Follow these nine proven strategies to take control of your healthcare experience

  1. Go in with a Plan or Key Talking Points

    Be prepared with specific topics or questions you want to discuss with your doctor to gain clarity within your appointment time.

  2. Research Before the Visit

    Gather information about your condition or symptoms before seeing your doctor, so you're prepared to discuss and ask informed questions.

  3. Use Reputable Sources for Research

    Look for information on well-respected sites like The Cleveland Clinic, Mayo Clinic, Harvard Health, or Johns Hopkins University.

  4. Use Google Wisely

    Navigate information online by sticking to credible sources and avoiding misinformation.

  5. Determine Your Information Needs

    Know what you want to achieve from the visit and what you want to get out of your healthcare, and steer the conversation accordingly.

  6. Connect with Others with the Same Condition

    Join support groups or follow social media accounts to gain insights from others with your specific diagnosis.

  7. Take Specific Questions or Concerns to Your Doctor

    Have a concise list of targeted questions or concerns to make the most out of your appointment.

  8. Consider Finding a New Doctor if Needed

    Don’t settle for a healthcare provider who dismisses your concerns or fails to consider your opinions.

  9. Be an Active Participant in Your Healthcare

    Engage in research, planning, and effective communication to have a more personalized and satisfying healthcare experience.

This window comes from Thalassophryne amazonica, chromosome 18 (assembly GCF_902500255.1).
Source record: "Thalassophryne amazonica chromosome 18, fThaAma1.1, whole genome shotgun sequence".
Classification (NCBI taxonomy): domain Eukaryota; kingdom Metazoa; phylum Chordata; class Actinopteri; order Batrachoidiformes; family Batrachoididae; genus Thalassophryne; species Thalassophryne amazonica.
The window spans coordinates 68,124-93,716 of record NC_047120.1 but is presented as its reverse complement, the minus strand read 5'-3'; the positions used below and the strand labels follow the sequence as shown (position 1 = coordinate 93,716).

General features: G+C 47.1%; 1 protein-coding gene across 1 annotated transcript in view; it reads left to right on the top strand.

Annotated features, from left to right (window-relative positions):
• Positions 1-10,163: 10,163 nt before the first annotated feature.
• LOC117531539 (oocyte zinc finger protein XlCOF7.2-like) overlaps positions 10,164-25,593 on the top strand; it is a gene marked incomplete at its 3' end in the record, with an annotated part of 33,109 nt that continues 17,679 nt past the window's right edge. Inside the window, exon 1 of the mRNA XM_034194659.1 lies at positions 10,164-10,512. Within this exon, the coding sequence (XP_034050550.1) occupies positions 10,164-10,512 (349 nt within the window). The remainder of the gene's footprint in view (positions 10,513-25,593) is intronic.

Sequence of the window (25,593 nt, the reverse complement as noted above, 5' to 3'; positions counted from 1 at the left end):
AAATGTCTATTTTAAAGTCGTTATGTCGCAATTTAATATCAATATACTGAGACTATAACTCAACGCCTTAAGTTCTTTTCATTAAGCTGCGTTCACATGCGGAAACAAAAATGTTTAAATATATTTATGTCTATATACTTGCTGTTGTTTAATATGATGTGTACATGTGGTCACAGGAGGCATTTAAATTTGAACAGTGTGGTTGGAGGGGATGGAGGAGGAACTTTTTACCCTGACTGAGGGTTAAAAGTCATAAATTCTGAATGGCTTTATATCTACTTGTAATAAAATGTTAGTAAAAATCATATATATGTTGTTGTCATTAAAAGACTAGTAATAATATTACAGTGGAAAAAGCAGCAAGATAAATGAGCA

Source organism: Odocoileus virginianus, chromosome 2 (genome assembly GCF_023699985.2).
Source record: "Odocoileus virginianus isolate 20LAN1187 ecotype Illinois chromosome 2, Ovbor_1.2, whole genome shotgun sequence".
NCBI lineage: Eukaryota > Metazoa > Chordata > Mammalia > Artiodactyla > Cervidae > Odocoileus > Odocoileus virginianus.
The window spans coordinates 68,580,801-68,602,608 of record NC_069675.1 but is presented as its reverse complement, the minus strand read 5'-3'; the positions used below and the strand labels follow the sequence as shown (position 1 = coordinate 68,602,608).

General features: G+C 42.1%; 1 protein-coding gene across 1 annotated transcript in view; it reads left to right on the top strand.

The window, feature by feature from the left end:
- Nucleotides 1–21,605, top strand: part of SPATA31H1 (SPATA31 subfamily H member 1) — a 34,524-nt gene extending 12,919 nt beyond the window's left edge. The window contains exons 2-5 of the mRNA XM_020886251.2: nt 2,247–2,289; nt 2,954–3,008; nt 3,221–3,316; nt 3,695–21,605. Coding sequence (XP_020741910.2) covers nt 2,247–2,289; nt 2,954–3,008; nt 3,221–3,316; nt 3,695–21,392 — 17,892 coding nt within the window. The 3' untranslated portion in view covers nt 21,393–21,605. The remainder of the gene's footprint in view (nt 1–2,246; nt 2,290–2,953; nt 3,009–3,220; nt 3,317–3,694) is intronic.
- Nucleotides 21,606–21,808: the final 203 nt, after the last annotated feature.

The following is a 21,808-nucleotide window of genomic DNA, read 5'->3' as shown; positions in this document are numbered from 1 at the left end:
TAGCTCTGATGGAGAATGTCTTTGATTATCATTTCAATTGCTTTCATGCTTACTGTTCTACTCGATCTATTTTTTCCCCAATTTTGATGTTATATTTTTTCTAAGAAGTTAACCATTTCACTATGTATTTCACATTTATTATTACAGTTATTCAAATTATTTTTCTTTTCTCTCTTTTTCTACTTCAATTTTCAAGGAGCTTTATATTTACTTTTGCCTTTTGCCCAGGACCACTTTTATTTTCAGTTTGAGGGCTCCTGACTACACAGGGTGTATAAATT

Now that you have some examples of what being involved in your health care could look like,, you have some tools to help you become more hands-on at your doctor appointment. With effective ways to research topics and options, you can begin to feel more empowered and invested in your future wellness. You can also use these invaluable tools to help a loved one in a similar situation if they need to focus more on getting better.

So, whether it's chronic condition management, a new diagnosis, or simply a wellness checkup, take the wheel of your healthcare journey and drive towards a healthier you during your doctor appointment.

In the last part of this three-part series on how to engage in a collaborative relationship with your doctor, we’ll look at the wellness visit and how you can use that time to your advantage so you have a better chance of reaching your health goals.

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Perfection rejectionist Lisa Kiersky Schreiber is a nutrition and lifestyle coach who helps clients take a holistic and realistic approach to wellness. Lisa got off the diet carousel and can help you do the same.

Find other articles written by Lisa on her coach profile. Her philosophy will help you simplify your nutrition lifestyle so you can learn to trust yourself implicitly around food.